Pheidole indica

Hymenoptera On-Line


Pheidole indica



Pheidole indica


Pheidole indica

Japanese Name


Original Reference

Mayr, G. (1879) BeitrŠge zur Ameisen-Fauna Asiens. Verhandlungen der k.k. Zoologisch-Botanischen Gesellschaft in Wien 28 (1878): 645-686.


Total length of body around 4 mm in soldiers, around 2.5 mm in workers. Generally reddish brown, head and gaster darker. In soldiers: gular dentition with 3 low median projections; dorsum of head sculptured; eyes relatively large, their diameter exceeding the length of the 10th antennal segment; mesonotum raised separately from pronotum; propodeal spines directed upwards; postpetiole shorter than petiole. In workers: posterior portion of head rounded and unsculptured, with distinct occipital carina; gular dentition undeveloped; remaining features as given for soldier.


Similar to P. megacephala, P. fervens and P. noda. P. indica can be distinguished from P. megacephala by the extent of posterior cephalic sculpturation in soldiers and the separately raised mesonotum in soldiers and workers; from P. fervens, by the dark-colored body, larger eyes and upwardly directed propodeal spines in soldiers and workers; and from P. noda by the smaller postpetiole. This species is found in rather dry habitats and is common in southern Kyushu. Nest entrances sometimes involve small mounds of sand or soil particles. Total worker/soldier numbers in colonies can run to almost 1,000 individuals (Yano, pers. comm.; Iida, pers. comm.). Worker recruitment patterns were reported by Magata & Yamane (1989), and division of labor in the worker caste by Yano & Yamane (1990).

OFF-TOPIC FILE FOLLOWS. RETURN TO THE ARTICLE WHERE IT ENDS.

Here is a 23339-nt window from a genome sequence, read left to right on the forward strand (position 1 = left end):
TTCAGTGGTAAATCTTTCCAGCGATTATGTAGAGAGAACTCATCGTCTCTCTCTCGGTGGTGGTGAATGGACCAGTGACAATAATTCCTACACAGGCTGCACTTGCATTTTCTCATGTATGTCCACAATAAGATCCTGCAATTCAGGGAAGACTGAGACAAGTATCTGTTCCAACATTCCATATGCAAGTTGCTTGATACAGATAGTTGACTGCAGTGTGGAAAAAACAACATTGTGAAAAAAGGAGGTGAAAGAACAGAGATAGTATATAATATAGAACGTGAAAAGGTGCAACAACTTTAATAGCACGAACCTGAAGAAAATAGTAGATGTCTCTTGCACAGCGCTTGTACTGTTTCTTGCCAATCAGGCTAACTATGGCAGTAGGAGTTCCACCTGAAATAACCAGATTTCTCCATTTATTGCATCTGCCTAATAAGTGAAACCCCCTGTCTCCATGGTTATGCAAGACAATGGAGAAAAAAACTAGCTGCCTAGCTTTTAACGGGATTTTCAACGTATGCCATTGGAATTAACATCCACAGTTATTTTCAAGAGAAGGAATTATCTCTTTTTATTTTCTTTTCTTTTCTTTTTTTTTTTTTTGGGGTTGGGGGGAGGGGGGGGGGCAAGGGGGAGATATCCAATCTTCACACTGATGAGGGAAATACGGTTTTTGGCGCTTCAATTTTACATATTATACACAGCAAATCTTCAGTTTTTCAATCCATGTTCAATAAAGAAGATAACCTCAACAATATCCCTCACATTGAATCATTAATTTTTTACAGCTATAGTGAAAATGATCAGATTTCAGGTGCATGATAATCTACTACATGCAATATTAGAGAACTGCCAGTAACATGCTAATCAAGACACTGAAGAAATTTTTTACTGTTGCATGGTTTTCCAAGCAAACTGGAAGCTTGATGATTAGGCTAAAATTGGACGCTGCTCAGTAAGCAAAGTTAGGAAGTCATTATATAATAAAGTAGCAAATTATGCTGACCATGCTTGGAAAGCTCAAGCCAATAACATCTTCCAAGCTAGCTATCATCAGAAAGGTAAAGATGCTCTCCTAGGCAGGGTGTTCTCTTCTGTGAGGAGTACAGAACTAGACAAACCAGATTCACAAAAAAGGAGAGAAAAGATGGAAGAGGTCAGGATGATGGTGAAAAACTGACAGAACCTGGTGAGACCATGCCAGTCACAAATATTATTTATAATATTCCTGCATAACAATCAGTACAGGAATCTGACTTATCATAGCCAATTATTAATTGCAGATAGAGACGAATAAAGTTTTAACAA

Honshu (southern part), Shikoku, Kyushu, Nansei Is; India, Sri Lanka, SE Asia.


  • Magata, K. & S. Yamane (1989). Recruitment pattern in a Japanese Myrmicinae ant, Pheidole indica (Hymenoptera, Formicidae). . Jpn. J. Ent. , 57, 448-458. .
  • Yano, M. & Sk. Yamane (1990). Division of larbour between the worker subcastes in Pheidole. . Insectarium, 27, 402-410. .


Original text by Kazuo Ogata and Seiki Yamane. English translation by Kazuo Ogata, edited by Robert W. Taylor.